The moment of truth has almost arrived. After endless visits, U.S. Secretary of State John Kerry will soon present the interim American framework to both sides. Although Prime Minister Benjamin Netanyahu and Palestinian President Mahmoud Abbas have repeatedly criticized each other for their domestic audiences, they will both reluctantly support the American initiative because their political fortunes and legacies demand such action.
Netanyahu is a seasoned politician who has mastered the ability to remain in power. He is Israel’s second longest-serving prime minister and has won three elections. Ministers Yair Lapid and Tzipi Livni, chairpersons of parties together accounting for 25 seats in Netanyahu’s coalition, have vowed to leave the government if talks break down with the Palestinians. In this scenario, Netanyahu’s term will come to a screeching halt. He would likely need to seduce three opposition parties to join his government - an improbable outcome.
While some have argued that Netanyahu will be unlikely to abandon his right-wing partners, the clash with ultra-nationalist Economy Minister Naftali Bennett over the place of settlements in a final status agreement several weeks ago suggests otherwise. Netanyahu demanded that Bennett apologize or face dismissal, proving that the prime minister is willing to distance himself from his coalition’s hawks.
Israel will also face dire boycotts if Netanyahu rejects Kerry’s offer. In July, the European Union restricted its funding to Israel to not include West Bank settlements. Even in America - considered a more pro-Israel environment - academic organizations, as yet small in reach, voted to boycott Israel.
Finance Minister Lapid, who primarily campaigned on socioeconomic and not diplomatic issues, declared, “If the negotiations with the Palestinians blow up, and we enter the reality of a European boycott … the Israeli economy will face a dramatic withdrawal that will substantially hurt the pocket of every Israeli.”
Kerry is predicting an increase of violence if no deal is reached. In a harsh interview addressing the Israeli public, Kerry warned, “The alternative to getting back to the talks is the potential of chaos. Does Israel want a third intifada?”
Similar to Netanyahu, Abbas faces severe political risks if he rebuffs Kerry’s offer. In contrast to the solution of violence proposed by Hamas and other extremists groups to protest Israeli occupation, Abbas has conditioned his political legitimacy and survival on establishing a Palestinian state through talks with Israel.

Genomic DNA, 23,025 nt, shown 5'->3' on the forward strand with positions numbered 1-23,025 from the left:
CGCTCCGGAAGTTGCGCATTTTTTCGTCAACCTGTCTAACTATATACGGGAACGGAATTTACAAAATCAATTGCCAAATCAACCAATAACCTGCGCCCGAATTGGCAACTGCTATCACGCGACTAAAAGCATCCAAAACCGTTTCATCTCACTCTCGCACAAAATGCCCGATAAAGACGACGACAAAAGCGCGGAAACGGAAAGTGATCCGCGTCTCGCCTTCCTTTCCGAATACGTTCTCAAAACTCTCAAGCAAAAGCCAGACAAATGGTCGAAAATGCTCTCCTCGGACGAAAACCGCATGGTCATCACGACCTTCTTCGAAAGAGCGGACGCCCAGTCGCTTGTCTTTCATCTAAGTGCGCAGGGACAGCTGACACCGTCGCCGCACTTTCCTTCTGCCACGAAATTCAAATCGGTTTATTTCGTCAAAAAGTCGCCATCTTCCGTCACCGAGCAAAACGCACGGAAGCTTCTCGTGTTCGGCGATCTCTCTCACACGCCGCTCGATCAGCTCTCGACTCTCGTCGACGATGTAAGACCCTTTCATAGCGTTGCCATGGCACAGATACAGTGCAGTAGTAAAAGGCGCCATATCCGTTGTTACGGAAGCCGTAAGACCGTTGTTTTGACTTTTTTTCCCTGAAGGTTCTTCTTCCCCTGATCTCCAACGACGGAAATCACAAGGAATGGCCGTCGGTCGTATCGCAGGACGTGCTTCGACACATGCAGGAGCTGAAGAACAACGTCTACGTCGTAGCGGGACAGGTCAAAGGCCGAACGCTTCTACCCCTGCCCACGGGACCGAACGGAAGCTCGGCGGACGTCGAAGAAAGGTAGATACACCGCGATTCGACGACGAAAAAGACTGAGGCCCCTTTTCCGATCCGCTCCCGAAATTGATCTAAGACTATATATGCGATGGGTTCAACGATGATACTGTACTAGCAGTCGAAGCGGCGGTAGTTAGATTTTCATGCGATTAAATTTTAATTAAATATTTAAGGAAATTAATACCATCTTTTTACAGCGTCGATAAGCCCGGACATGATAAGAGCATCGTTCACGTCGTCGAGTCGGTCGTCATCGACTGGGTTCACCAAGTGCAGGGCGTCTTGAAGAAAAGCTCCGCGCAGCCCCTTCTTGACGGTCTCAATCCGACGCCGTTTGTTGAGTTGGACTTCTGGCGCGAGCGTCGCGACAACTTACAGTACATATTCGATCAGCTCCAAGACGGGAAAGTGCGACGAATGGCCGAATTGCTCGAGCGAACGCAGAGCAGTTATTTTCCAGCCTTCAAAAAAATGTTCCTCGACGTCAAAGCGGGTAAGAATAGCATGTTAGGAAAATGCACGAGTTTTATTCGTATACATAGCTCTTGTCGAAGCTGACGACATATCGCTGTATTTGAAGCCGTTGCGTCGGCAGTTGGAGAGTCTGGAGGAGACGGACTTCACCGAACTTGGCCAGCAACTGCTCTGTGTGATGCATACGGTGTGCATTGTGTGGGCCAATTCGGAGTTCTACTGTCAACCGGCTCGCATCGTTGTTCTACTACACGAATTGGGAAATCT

If Abbas were to reject Kerry’s plan, then Hamas would announce to the Palestinian public that they were always correct about the futility of negotiations. Abbas would appear incompetent for engaging in dialogue with Netanyahu for so long while Israelis continued to build settlements.
Skeptics contend that Abbas would be able to take unilateral measures at the United Nations. However, if Abbas were to reject Kerry’s plan, there is little chance that Obama would support Abbas’ full UN membership - a prerequisite given America’s veto on the UN Security Council. Furthermore, given all of the fanfare last time Abbas went to the UN in 2012 to secure international legitimacy, little has changed on the ground with the occupation continuing.
Abbas would risk a rupture in relations with America. Kerry has been working intensely on bridging the gaps between Israelis and Palestinians during his frequent visits. He is placing his personal prestige and the credibility of the Obama Administration on the line.
With Obama largely avoiding the crises in Syria and Egypt, a failure here would demonstrate American ineptness in its Middle East policy. A Palestinian rejection would be a personal affront to Kerry and prove to the world that former Israeli Foreign Minister Abba Eban’s famous quote “The Palestinians never miss an opportunity to miss an opportunity” is accurate. Even worse, the European Union’s warning in December 2013 of possibly cutting off its massive funding to the Palestinians if talks fail could lead to the Palestinian Authority’s collapse.
In typical fashion through this politicized and complex conflict, while both sides will accept the plan, they will cite reservations to parts that their domestic audiences find difficult to swallow. According to the framework detailed by New York Times columnist Thomas Friedman, Palestinians would express misgivings about recognizing Israel as a Jewish state and Israel would object to declaring East Jerusalem the capital of Palestine. But, similar to Israeli and Palestinian positions toward George W. Bush’s 2003 Road Map, when squeezed into a corner both leaders will accept Kerry’s framework.
Abbas and Netanyahu are mistrustful of the other’s intentions. During the entire round of recent negotiations, the leaders have not met once. Yet, the forces pushing the two of them to accept Kerry’s proposal are stronger than any doubts holding both leaders back. Fortunately for Kerry, both leaders’ national, and, more importantly, political interests are aligned with responding positively to Kerry. Ironically, this may be the most effective way of reaching peace - at least until the next major decision.
Aaron Magid is a graduate student at Harvard University specializing in Middle Eastern Studies. He has written articles on Middle Eastern politics for The New Republic, Al-Monitor and Lebanon’s Daily Star. He tweets at @AaronMagid.
Want to enjoy 'Zen' reading - with no ads and just the article? Subscribe todaySubscribe now